Facts for kids on the Blue Morpho butterfly

Written by donni jones
  • Share
  • Tweet
  • Share
  • Pin
  • Email
Facts for kids on the Blue Morpho butterfly
The beautiful Blue Morpho is an intriguing insect. (John Foxx/Stockbyte/Getty Images)

Butterflies come in all different sizes, habitats, colours and species. One interesting butterfly is the Blue Morpho (M. menelaus). There is much about this in species that kids would enjoy learning, so put together a few fascinating facts to educate kids about this beautiful and unique butterfly.

Other People Are Reading

Significant size

In the butterfly world, the Blue Morpho is a giant. It is one of the largest species in the world, with an impressive wingspan of 12.5 to 20 cm (5 to 8 inches). In comparison, the world's smallest butterfly, the Western pygmy Blue, has a wingspan of half an inch; the world's largest butterfly, the Queen Alexandra's Birdwing, has a wingspan of 25 to 30 cm (10 to 12 inches). So the Blue Morpho is clearly on the larger end of the scale.

Range

Blue Morphos are found in tropical forests in Central and South America. Their range includes America, Venezuela, Brazil, Costa Rica, Mexico and Colombia. They prefer the climate of the rainforest, but sometimes they linger in a sunny clearing to warm themselves. In the past, the people who lived along the Rio Negro River in Brazil would lure Blue Morphos with bright blue decoys, then use their beautiful wings to decorate elaborate ceremonial masks used in important rituals.

Colour

Despite the name, the Blue Morpho is not really blue. The butterfly is known for being a brilliant, metallic blue, but the colour does not come not from the pigmentation in the wings. It's the result of light reflecting off microscopic scales that cover the wings. And it is this reflective property that makes the vivid blue appear iridescent and shimmering. The female is much less colourful than the male.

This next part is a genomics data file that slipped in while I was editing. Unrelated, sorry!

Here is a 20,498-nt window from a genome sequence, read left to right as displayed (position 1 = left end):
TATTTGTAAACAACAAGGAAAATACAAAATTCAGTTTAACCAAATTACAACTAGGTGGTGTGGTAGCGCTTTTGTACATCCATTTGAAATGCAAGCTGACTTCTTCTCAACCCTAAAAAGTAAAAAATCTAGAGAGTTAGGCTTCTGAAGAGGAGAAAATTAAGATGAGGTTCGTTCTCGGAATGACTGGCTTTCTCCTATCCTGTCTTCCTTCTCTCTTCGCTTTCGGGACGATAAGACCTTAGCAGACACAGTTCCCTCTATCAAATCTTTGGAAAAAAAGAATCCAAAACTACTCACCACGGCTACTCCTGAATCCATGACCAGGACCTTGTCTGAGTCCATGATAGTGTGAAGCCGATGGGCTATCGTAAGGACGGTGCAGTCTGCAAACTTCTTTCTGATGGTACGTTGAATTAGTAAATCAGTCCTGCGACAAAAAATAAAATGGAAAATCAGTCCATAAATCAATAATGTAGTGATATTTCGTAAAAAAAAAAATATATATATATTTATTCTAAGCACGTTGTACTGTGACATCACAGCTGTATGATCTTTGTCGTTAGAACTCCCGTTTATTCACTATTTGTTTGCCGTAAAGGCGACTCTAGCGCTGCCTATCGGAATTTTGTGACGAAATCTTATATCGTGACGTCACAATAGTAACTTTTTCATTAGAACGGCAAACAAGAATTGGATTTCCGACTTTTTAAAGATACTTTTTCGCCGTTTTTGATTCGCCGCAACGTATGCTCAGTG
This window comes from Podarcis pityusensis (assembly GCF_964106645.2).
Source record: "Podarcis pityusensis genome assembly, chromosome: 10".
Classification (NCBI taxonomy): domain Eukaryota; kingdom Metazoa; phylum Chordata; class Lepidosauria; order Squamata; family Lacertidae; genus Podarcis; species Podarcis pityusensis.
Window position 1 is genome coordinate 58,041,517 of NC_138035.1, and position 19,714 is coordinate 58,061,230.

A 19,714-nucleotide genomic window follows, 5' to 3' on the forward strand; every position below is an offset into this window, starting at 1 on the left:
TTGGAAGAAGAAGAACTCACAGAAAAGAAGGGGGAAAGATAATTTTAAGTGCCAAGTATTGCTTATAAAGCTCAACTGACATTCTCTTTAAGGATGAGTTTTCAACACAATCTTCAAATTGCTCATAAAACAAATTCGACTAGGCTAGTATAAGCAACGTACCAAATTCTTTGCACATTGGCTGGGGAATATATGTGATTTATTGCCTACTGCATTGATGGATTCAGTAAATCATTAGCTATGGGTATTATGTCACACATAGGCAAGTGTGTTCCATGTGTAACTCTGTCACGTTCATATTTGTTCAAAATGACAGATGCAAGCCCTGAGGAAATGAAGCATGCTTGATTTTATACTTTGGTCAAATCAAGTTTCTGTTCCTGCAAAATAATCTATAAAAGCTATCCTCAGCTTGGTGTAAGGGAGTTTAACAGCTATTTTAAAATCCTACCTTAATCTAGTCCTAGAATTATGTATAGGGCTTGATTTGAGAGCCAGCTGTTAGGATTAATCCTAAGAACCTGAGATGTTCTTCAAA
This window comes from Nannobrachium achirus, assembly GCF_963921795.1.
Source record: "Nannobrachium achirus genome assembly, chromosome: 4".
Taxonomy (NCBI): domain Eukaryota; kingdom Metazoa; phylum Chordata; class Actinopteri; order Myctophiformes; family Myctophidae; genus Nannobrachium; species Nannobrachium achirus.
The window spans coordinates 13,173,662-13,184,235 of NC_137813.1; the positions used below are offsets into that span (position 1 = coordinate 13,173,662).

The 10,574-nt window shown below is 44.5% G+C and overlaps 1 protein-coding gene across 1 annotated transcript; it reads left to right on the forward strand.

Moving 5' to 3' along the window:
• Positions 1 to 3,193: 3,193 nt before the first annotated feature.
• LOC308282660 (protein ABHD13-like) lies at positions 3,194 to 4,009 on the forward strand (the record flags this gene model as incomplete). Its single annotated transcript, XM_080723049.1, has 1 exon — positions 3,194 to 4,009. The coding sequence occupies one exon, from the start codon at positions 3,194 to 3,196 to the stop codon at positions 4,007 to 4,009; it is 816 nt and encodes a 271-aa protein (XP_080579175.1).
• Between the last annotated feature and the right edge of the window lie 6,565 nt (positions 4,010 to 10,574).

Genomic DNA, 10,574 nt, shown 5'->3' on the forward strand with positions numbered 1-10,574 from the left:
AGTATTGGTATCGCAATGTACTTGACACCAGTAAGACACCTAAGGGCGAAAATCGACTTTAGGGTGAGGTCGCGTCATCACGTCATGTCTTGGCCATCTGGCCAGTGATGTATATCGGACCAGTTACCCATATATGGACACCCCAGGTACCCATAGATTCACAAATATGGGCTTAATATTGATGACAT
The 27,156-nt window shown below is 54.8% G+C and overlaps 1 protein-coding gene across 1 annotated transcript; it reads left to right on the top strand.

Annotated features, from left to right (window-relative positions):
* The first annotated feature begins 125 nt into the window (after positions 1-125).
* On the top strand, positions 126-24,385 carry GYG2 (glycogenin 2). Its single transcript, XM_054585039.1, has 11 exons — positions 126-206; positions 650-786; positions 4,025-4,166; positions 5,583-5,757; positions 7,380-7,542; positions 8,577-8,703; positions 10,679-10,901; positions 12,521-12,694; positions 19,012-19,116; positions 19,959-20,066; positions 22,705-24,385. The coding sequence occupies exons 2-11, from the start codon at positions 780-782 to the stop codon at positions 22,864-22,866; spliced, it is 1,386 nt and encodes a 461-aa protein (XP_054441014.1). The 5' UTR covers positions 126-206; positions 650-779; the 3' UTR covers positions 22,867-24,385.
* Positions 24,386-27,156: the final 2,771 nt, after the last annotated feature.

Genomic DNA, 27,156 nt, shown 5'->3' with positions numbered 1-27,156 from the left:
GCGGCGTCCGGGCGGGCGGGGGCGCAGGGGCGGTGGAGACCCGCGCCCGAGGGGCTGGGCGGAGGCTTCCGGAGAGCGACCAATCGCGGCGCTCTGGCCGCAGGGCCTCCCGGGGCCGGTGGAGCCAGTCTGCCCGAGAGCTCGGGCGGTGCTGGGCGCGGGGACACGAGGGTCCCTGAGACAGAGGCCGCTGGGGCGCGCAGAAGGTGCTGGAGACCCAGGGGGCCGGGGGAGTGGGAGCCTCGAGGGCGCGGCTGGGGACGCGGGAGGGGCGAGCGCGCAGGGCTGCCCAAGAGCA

Facts for kids on the Blue Morpho butterfly
Microscopic scales make the Morpho's wings look metallic and blue. (John Foxx/Stockbyte/Getty Images)

Growth cycle

The life of the Blue Morpho begins when it hatches from a pale green egg. It grows from a larva to a hairy, rust-brown caterpillar with bright yellow or green or patches on its back. The Blue Morpho has some unique defence techniques. The caterpillar's hairs are irritating to human skin and to birds that try to eat it. When disturbed, it produces a fluid with a smell like rancid butter. The caterpillar becomes a chrysalis which, if touched, lets off an ultrasonic noise to ward off predators. Blue Morpho butterflies live an average of 115 days.

Don't Miss

Filter:
  • All types
  • Articles
  • Slideshows
  • Videos
Sort:
  • Most relevant
  • Most popular
  • Most recent

No articles available

No slideshows available

No videos available

By using the eHow.co.uk site, you consent to the use of cookies. For more information, please see our Cookie policy.